July 30, 2012

Europe's corn crops grow healthy on warm weather's return

After a hot spell which could cut yields in Italy, corn crops in Western Europe are mostly developing well, with the return of warm, sunny weather this week helping crops in France and Germany.

Western European corn is in better shape than crops in the US, where the Midwest is enduring its worst drought in decades, and in Eastern Europe, where crops in EU members Bulgaria, Hungary and Romania, and further east in Ukraine have been stressed by hot, dry conditions.

The arrival of summer weather this week in grain belts in France and Germany, the EU's top grain producers, has provided a welcome boost for corn crops after recent damp conditions.

"Sowings were difficult due to the rain and there were delays in some places, but the weather has improved since and even if they will be mixed, crops in France should be good," Cedric Poeydomenge, deputy director of French corn growers group AGPM, said.

France recorded record corn output last year, helped by early planting and summer rain that came in time to limit the effects of a spring drought that hurt winter grains.

"It may not reach the records seen last year but we will be above or at minimum around the average of the past three to four last years," he said of this year's crop.

France recorded a record average yield of 10 tonnes a hectare in 2011, with the total crop put at 15.7 million tonnes by the farm ministry.

Poeydomenge is currently expecting an average yield of 9.7-9.8 tonnes per hectare but he made clear it was still too early to call a precise estimate of the harvest, due to take place in the autumn.

Rain is forecast to return in France this weekend and next week, raising concerns about damage to the ongoing wheat harvest, but Poeydomenge said the alternation of rain and hot, sunny weather was positive for corn.

In contrast, the situation in Italy, another major corn grower in Europe, had deteriorated after a prolonged hot and dry spell, with yield losses now expected. According to preliminary estimates of Italy's biggest farmers body Coldiretti, some 100,000 hectares of corn plantings, or about 10% of the total corn area, appear to be damaged by dryness. The weather problems in Italy and in the eastern EU and have led forecasters to scale back their outlook for this year's EU grain corn harvest.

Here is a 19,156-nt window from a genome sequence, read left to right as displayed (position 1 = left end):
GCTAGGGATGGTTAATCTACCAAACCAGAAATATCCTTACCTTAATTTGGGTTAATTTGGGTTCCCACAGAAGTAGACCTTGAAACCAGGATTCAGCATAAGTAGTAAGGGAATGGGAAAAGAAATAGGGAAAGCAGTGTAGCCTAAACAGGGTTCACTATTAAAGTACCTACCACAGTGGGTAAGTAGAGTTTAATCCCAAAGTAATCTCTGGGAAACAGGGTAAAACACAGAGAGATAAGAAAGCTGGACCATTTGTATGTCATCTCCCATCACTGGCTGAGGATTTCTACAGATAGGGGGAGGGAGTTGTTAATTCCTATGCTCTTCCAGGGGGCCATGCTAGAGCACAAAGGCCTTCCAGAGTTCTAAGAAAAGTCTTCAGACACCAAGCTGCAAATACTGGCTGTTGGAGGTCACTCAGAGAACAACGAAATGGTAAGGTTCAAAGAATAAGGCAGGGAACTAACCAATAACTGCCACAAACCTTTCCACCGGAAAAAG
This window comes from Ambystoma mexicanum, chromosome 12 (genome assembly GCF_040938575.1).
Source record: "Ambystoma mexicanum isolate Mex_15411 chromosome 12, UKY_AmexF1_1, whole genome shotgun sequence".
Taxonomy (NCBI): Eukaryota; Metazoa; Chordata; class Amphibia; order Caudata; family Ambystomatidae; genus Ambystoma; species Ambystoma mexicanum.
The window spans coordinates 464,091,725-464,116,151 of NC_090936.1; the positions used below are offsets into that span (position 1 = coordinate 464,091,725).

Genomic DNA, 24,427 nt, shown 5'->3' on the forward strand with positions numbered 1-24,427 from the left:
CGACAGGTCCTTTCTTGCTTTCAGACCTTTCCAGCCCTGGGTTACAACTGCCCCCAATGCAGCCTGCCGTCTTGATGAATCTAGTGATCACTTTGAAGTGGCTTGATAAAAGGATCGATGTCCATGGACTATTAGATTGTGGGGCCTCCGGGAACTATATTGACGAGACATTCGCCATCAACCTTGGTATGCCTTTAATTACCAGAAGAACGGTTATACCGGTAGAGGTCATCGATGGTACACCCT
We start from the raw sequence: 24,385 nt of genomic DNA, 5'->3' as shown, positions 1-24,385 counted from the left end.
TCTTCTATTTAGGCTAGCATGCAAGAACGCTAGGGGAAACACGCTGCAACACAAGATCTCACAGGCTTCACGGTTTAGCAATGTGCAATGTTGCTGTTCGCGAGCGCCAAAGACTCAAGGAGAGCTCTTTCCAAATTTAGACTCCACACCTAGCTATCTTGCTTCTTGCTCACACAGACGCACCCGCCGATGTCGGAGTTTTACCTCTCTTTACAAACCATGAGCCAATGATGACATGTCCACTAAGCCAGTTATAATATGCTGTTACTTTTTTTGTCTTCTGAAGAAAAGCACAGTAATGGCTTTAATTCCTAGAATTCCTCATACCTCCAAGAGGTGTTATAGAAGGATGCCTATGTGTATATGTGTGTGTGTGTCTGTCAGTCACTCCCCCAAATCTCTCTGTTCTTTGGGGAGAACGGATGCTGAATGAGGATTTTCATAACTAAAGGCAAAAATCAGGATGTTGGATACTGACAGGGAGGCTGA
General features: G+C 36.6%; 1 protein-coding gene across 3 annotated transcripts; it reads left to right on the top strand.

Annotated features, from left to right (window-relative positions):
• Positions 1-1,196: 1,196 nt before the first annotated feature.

The EU crop monitoring unit MARS slashed its EU-wide corn yield estimate to 6.73 tonnes a hectare from 7.38 tonnes last month, including a cut in its yield forecast for Italy to 8.86 tonnes from 9.46 tonnes previously.

The high temperatures and the lack of precipitation during the last weeks had a negative impact on flowering and on the leaf area expansion, which is significantly below the average, and the situation could get even worse if key producing regions of Emilia Romagna and Veneto had irrigation problems, MARS said.

In Germany, corn is generally developing well, as in France, but more sunshine was needed following the exceptionally cool and wet start to the summer, the head of the German corn producers association DMK said.

"We are expecting an average to good corn harvest in Germany this year," association head Helmut Messner said. "A questionnaire among growers, crop consultants and trading houses in late July showed a generally satisfactory situation."

Germany has had repeated rain in past weeks, stopping the barley harvest and creating concern about quality damage to wheat, but corn has more time to recover. Sunshine reappeared on Monday (July 23) and dry, sunnier weather is forecast to continue up to Friday (July 27), but rain is again forecast for the weekend.

Germany's leading grain trading house Toepfer International on Friday (July 27) forecast the 2012 grain corn crop will be little changed at 5.23 million tonnes from 5.22 million tonnes in 2011.

The corn harvest in Spain is expected to be the best for the last three years in 2012, according to Spain's Farm Cooperatives Association, as the irrigation spared the crop from the effects of drought that hit harvests of other cereals.

The harvest is expected to be around 3.8 million tonnes, and comes after 6.4% of extra farmland was dedicated to corn this year. Despite the improved harvest this year Spain will need to import another four million tonnes of corn to meet its needs.

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